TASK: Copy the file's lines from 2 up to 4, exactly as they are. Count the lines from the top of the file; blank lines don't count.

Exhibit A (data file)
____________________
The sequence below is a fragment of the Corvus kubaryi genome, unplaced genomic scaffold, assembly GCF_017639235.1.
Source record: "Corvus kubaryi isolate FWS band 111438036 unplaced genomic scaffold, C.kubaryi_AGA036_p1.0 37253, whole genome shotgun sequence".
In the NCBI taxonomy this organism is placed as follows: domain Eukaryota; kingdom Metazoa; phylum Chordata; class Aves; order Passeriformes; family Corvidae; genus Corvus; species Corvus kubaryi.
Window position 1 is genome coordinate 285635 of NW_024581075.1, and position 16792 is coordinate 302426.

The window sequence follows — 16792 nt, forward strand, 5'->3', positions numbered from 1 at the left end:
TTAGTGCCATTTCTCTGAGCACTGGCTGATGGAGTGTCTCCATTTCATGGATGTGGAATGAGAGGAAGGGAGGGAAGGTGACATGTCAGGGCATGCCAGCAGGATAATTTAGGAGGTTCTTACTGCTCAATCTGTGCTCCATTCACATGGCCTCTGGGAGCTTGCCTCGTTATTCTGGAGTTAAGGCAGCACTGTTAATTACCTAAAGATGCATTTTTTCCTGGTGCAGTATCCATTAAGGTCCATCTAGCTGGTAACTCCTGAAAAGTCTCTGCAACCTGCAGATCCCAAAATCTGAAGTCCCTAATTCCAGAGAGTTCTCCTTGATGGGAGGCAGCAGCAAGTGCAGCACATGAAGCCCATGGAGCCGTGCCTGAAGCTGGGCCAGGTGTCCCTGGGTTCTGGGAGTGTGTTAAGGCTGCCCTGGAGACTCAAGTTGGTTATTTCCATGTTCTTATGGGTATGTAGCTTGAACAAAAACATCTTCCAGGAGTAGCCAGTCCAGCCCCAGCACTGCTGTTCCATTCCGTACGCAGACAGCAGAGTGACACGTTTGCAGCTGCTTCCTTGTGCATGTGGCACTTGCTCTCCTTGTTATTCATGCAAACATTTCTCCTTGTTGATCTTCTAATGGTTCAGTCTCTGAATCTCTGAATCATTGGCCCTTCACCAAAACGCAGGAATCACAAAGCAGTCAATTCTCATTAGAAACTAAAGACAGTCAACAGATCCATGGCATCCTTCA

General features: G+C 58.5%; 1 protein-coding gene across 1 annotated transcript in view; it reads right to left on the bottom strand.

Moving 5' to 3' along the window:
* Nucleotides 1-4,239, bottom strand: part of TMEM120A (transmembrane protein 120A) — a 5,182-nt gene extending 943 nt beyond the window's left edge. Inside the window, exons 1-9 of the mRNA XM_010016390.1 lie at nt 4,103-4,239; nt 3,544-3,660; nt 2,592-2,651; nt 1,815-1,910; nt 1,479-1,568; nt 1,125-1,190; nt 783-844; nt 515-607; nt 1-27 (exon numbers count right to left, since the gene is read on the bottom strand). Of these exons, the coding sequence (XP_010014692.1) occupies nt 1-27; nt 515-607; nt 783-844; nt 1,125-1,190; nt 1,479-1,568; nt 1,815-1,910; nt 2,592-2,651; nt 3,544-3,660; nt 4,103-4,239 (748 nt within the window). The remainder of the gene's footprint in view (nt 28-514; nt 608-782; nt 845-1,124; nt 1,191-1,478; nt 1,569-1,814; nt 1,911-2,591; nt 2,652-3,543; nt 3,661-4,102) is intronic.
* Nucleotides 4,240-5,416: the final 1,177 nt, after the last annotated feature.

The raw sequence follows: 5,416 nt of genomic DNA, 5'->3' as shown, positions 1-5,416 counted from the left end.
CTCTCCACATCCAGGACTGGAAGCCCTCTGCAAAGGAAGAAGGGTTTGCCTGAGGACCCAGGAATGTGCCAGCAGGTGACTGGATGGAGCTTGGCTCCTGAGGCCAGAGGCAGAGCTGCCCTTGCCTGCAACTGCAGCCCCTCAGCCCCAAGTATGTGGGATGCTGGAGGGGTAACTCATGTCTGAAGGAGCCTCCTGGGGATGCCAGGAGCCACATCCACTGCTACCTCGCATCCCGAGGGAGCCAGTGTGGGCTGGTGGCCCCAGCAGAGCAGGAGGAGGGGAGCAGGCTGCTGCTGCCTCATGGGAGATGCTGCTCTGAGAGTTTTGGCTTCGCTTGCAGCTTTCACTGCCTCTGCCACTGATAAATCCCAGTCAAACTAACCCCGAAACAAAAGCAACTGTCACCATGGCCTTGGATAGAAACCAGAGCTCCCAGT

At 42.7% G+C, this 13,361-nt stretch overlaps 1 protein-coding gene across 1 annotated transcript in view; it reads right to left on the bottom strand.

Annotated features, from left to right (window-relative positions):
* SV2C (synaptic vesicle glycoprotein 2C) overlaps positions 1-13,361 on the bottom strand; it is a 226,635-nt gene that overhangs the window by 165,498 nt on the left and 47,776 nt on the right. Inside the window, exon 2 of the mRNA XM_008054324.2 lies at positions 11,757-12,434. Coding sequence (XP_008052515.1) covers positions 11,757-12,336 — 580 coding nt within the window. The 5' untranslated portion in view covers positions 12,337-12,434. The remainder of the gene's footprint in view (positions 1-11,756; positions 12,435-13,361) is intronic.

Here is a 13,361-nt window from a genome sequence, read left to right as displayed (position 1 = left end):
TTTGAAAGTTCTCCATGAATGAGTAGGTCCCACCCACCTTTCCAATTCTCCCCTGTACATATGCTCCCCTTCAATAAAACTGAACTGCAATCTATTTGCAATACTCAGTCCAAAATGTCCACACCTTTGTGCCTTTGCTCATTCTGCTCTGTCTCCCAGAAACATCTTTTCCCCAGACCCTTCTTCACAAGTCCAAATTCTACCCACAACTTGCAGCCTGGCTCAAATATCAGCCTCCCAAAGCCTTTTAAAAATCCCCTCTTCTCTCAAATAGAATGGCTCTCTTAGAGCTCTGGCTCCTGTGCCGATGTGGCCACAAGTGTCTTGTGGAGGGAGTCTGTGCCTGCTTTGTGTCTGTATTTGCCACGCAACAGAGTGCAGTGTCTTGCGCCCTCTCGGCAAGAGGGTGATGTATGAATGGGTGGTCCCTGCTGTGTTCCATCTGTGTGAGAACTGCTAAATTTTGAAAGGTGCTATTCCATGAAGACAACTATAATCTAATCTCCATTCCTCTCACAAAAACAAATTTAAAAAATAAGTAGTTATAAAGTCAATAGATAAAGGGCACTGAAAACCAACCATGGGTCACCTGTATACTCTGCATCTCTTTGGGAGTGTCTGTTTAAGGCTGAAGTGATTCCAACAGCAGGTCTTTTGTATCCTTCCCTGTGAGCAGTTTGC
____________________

Source record: "Corvus kubaryi isolate FWS band 111438036 unplaced genomic scaffold, C.kubaryi_AGA036_p1.0 37253, whole genome shotgun sequence".
In the NCBI taxonomy this organism is placed as follows: domain Eukaryota; kingdom Metazoa; phylum Chordata; class Aves; order Passeriformes; family Corvidae; genus Corvus; species Corvus kubaryi.
Window position 1 is genome coordinate 285635 of NW_024581075.1, and position 16792 is coordinate 302426.